Lesson 5: Compassionate Hospitality

And forgive us our debts, as we hereby forgive those who are indebted to us.

– Matthew 6:12 (TIB)

Devotion: Read John 7:53-8:11. Most of the time, our sins are private, hidden from others. However, sometimes sins become public. How do we treat those whose sins become known in the community? Jesus does not condone sin, but he asks us to reflect on our own spiritual lives before we condemn others. When we seek forgiveness for our sin (come before God, confess, take responsibility for choices, and submit to compassion), then we remember God does not forgive because we deserve or earn it. God offers grace, undeserved favor. That awareness changes how we offer forgiveness to others. Jesus teaches we will receive the forgiveness we offer others (Mt 6:12). Anyone who believes we earn forgiveness has not yet experienced it. Forgiveness does not mean condoning sin or unhealthy behavior. We can forgive a person and still allow them to experience the consequences of their choices. Our goal must be to seek a path that will provide the best opportunity for new life in Jesus for them and us. When is it difficult for you to forgive? How should the church deal with those whose sin is made public? What are examples of very difficult circumstances where great wisdom is needed to know how best to respond? When have you withheld forgiveness from someone?

Personal Worship Option: Pray this confessional prayer: Merciful God, I confess that I have not loved you with my whole heart. I have failed to be an obedient disciple. I have not done your will, and I have not loved my neighbors as myself. Forgive me, I pray. Free me for joyful obedience, through Jesus Christ my Sovereign… continue in prayer.  

Dig A Little Deeper:

This story is not found in some of the most ancient manuscripts of this gospel. Some place this story after 7:36, 21:25, or even after Luke 21:25.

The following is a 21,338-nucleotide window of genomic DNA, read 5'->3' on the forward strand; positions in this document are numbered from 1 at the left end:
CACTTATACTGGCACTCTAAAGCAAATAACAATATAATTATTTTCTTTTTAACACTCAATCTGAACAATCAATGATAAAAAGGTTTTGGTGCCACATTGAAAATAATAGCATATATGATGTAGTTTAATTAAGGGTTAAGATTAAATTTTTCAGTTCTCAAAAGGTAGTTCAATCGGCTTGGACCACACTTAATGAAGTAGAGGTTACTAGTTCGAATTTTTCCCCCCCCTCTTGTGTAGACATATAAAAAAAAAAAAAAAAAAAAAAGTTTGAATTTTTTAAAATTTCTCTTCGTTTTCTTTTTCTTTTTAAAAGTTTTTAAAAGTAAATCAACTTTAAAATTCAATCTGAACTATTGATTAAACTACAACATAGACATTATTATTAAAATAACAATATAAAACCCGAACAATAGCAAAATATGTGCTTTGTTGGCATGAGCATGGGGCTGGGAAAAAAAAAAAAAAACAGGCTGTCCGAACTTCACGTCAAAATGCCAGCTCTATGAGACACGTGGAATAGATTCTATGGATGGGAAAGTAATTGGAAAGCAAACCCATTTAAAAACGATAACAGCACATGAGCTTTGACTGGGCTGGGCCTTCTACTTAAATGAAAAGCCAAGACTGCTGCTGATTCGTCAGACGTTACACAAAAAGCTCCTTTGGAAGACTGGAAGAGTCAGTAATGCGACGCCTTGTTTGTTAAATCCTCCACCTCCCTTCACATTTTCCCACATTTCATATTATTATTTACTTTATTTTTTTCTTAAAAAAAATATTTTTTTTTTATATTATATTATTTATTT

8:5 The religious leaders refer to Leviticus 20:10 and Deuteronomy 22:22-24. However, those laws state both the man and woman are to be stoned. They are applying the Law unevenly. Like the Roman coin (Mt 22:15-22), they want to use the woman as a weapon. If Jesus forgives her, he breaks the Law. If he keeps the letter of the Law and approves of her stoning, Jesus condemns himself, since he earlier broke the Law by healing on the Sabbath.

8:6 They assume Jesus will offer forgiveness rather than stone her according to the Law. What does that teach us about his reputation in the community?  

Although many suggestions have been made as to what Jesus writes on the ground, we do not know. Teachers use dust on the ground in these days before chalkboards. Many believe Jesus writes a list of the sins of those standing before him. Roman judges are known to have written judgments before speaking them publicly. Some believe he doodles to show his disinterest.

8:7 Jesus’ response places the burden back on the crowd. What will happen if he holds everyone present to a strict interpretation of the Law? Who is without sin? How would we feel if our sins are made public? What would happen if all your thoughts were made public?

8:9 Why do you think the elders leave first?

8:11 Jesus does not condone sin; he offers a way out of it. To be righteous means to be in correct alignment with God. Sometimes that is achieved by punishment that forces us to deal with the consequences of our unhealthy choices. At other times righteousness is achieved by forgiving and offering another chance without suffering consequences. How do we know when to offer each?

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